Scrapbooking is a very popular hobby nowadays. The hobby’s first heyday was in the Victorian era and today those early scrapbooks are highly collectible. Some of the most common embellishments in Victorian scrapbooks, and now popular with vintage ephemera collectors, are die cuts.
Victorian die cuts – colorful printed items, cut so little or no background accompanied the image – came in a multitude of varieties. Animals, insects, fruit, flowers, beautiful women, adorable children, religious images, boats, angels, food, vocational imagery, circus scenes, and an endless variety of other subjects can be found on Victorian die cuts. Beautifully detailed even in the smallest sizes of an inch or even less, the largest can be over a foot high or wide.
Victorian scrapbookers collected these richly colored embossed “scraps,” as they were called, and arranged them on their scrapbook pages. Young ladies of some means were the typical scrapbook compilers during the Victorian period. Their finished creations would be proudly displayed for family, friends and visiting guests. Today these vintage scrapbooks sell for hefty sums on sites like eBay or etsy. Many ephemera dealers carefully remove the original die cuts from the old pages and sell the vintage scraps individually. Prices for unusual images can be substantial.
Advances in printing technology made die cuts possible. The development of chromolithography in the mid-1800s led to creation of the vibrantly multi-colored images. The scraps were then glazed, embossed with a die-punch and cut with cutting dies. Scraps were often sold in sheets with small paper tabs called “ladders” connecting multiple images on one sheet. The ladders often contained identifying information for the images and the publisher’s name. Many die cuts were made by German companies. In England Louis Prang produced many beautiful scraps that are highly sought by today’s collectors. Companies in England and Germany have continued to produce die cuts often with more contemporary designs and many who grew up in Europe have fond memories of collecting scraps as children.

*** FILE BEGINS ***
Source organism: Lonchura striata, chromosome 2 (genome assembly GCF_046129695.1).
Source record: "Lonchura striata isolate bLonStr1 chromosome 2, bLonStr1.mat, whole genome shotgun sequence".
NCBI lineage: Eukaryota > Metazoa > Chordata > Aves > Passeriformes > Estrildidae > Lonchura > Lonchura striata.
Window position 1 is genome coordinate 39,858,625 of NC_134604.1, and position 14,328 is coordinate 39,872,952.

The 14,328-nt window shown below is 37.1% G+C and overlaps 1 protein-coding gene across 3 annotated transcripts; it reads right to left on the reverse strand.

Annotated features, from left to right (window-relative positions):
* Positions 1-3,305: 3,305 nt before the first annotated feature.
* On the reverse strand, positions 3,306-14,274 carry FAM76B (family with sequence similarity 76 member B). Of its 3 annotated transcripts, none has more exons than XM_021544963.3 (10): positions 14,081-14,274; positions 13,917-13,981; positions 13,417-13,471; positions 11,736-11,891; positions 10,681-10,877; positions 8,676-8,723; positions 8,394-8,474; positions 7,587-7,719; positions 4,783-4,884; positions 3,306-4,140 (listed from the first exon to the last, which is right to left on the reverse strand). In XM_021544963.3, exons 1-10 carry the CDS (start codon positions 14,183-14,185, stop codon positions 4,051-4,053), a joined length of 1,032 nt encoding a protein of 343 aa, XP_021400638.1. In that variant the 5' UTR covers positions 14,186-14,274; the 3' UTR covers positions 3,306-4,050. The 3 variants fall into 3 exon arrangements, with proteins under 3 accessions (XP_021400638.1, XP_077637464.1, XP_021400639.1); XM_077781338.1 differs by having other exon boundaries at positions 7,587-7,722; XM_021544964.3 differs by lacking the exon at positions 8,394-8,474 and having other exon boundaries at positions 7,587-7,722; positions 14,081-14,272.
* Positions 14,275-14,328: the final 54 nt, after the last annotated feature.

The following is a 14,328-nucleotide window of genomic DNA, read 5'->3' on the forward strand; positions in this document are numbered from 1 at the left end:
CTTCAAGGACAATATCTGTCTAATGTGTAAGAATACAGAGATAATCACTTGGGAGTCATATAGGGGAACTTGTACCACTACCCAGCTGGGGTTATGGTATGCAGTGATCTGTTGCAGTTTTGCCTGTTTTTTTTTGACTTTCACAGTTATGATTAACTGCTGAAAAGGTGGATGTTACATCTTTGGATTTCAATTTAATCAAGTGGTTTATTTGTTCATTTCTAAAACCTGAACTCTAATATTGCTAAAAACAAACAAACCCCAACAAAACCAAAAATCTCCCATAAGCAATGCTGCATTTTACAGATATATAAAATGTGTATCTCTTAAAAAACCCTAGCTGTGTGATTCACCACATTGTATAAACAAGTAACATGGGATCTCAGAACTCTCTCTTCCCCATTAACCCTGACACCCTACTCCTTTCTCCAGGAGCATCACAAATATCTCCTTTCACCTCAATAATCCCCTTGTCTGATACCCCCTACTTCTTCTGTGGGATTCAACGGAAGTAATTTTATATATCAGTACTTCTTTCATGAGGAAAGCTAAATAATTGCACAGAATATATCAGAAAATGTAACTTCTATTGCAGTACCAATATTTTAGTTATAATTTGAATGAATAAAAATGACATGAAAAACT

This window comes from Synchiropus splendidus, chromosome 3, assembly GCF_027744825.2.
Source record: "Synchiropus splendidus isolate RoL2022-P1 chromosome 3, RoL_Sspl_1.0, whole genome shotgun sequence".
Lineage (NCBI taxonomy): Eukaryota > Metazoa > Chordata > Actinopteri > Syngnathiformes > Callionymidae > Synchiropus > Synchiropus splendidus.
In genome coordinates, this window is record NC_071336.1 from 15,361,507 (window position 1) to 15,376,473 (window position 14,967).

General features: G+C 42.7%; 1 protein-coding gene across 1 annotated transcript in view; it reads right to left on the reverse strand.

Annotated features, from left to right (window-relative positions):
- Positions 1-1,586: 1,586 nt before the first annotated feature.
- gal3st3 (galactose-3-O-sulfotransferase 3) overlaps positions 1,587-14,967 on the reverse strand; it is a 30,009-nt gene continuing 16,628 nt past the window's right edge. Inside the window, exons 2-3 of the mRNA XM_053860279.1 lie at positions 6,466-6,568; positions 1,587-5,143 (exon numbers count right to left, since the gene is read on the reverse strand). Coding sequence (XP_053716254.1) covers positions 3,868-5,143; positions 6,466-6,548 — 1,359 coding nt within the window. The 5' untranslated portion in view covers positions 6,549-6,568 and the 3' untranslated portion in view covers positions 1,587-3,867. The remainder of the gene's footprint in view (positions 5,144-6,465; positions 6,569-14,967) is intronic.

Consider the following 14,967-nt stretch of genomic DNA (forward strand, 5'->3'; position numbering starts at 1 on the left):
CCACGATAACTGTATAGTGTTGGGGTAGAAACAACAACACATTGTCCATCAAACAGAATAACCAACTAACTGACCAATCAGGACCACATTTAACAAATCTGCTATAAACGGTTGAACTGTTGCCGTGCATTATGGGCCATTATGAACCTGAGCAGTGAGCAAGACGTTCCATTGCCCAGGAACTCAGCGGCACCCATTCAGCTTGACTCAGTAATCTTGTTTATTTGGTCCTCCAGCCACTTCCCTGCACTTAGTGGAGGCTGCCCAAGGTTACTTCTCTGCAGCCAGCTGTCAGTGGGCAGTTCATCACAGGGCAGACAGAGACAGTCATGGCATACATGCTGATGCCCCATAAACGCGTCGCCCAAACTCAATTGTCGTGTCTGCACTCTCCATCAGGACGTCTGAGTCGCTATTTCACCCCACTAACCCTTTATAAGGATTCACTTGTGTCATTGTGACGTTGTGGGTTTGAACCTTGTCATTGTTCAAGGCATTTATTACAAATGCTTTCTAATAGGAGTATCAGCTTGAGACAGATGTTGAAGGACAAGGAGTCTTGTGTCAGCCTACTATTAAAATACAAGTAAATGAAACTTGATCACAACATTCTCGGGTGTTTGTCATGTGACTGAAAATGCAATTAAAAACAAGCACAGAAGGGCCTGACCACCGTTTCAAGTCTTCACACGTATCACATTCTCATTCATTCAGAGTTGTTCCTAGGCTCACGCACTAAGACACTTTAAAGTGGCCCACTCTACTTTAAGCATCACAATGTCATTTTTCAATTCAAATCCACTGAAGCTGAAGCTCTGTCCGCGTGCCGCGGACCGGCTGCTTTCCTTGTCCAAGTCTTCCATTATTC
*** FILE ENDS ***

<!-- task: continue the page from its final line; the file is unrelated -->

Today, as a scrapbooker you can make good use of Victorian die cuts in your creations. The rich colors and variety of images make exceptionally attractive additions to your pages. Perhaps, however, you don’t feel quite right using the original antique paper. Scanners and color printers enable you to use a facsimile copy and preserve the original. You can even cut down on your costs substantially by purchasing a digital copy of the original paper image. Rather than paying top prices for original antique scraps that will then be sent through the mail you can download a quality scanned image for a dollar or two and have it delivered immediately to your computer. Digital scrapbookers don’t even need to worry about printing and can easily use the scanned images in their digital scrapbooks.
Victorian die cuts have stood the test of the time. Their enduring popularity is a testament to their high quality and appealing imagery. Today’s scrapbookers can ensure that these beautiful images will be introduced to new admirers and future generations.